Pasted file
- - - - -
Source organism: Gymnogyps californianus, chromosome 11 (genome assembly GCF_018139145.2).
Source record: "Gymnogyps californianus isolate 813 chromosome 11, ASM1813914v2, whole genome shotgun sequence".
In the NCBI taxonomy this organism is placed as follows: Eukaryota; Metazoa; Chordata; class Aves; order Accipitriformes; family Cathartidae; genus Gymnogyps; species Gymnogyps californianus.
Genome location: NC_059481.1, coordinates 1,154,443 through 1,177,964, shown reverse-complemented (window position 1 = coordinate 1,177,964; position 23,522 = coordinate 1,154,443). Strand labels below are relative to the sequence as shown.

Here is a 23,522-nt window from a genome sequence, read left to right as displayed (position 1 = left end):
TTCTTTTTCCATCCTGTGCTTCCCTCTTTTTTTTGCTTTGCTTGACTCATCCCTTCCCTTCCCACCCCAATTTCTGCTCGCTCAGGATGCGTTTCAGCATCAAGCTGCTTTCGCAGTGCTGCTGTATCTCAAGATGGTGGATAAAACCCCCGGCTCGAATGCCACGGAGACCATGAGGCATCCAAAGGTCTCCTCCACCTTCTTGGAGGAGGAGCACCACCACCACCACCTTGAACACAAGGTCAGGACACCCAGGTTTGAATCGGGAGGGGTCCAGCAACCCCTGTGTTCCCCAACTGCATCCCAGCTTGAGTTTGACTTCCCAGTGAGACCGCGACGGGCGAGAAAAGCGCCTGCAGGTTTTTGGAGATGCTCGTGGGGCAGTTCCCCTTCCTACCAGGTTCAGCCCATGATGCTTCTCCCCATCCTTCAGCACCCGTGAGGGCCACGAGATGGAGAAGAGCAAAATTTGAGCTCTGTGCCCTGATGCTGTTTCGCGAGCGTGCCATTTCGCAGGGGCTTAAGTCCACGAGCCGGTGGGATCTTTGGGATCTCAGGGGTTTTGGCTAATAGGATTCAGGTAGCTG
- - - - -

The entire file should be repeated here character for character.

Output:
Source organism: Gymnogyps californianus, chromosome 11 (genome assembly GCF_018139145.2).
Source record: "Gymnogyps californianus isolate 813 chromosome 11, ASM1813914v2, whole genome shotgun sequence".
In the NCBI taxonomy this organism is placed as follows: Eukaryota; Metazoa; Chordata; class Aves; order Accipitriformes; family Cathartidae; genus Gymnogyps; species Gymnogyps californianus.
Genome location: NC_059481.1, coordinates 1,154,443 through 1,177,964, shown reverse-complemented (window position 1 = coordinate 1,177,964; position 23,522 = coordinate 1,154,443). Strand labels below are relative to the sequence as shown.

Here is a 23,522-nt window from a genome sequence, read left to right as displayed (position 1 = left end):
TTCTTTTTCCATCCTGTGCTTCCCTCTTTTTTTTGCTTTGCTTGACTCATCCCTTCCCTTCCCACCCCAATTTCTGCTCGCTCAGGATGCGTTTCAGCATCAAGCTGCTTTCGCAGTGCTGCTGTATCTCAAGATGGTGGATAAAACCCCCGGCTCGAATGCCACGGAGACCATGAGGCATCCAAAGGTCTCCTCCACCTTCTTGGAGGAGGAGCACCACCACCACCACCTTGAACACAAGGTCAGGACACCCAGGTTTGAATCGGGAGGGGTCCAGCAACCCCTGTGTTCCCCAACTGCATCCCAGCTTGAGTTTGACTTCCCAGTGAGACCGCGACGGGCGAGAAAAGCGCCTGCAGGTTTTTGGAGATGCTCGTGGGGCAGTTCCCCTTCCTACCAGGTTCAGCCCATGATGCTTCTCCCCATCCTTCAGCACCCGTGAGGGCCACGAGATGGAGAAGAGCAAAATTTGAGCTCTGTGCCCTGATGCTGTTTCGCGAGCGTGCCATTTCGCAGGGGCTTAAGTCCACGAGCCGGTGGGATCTTTGGGATCTCAGGGGTTTTGGCTAATAGGATTCAGGTAGCTG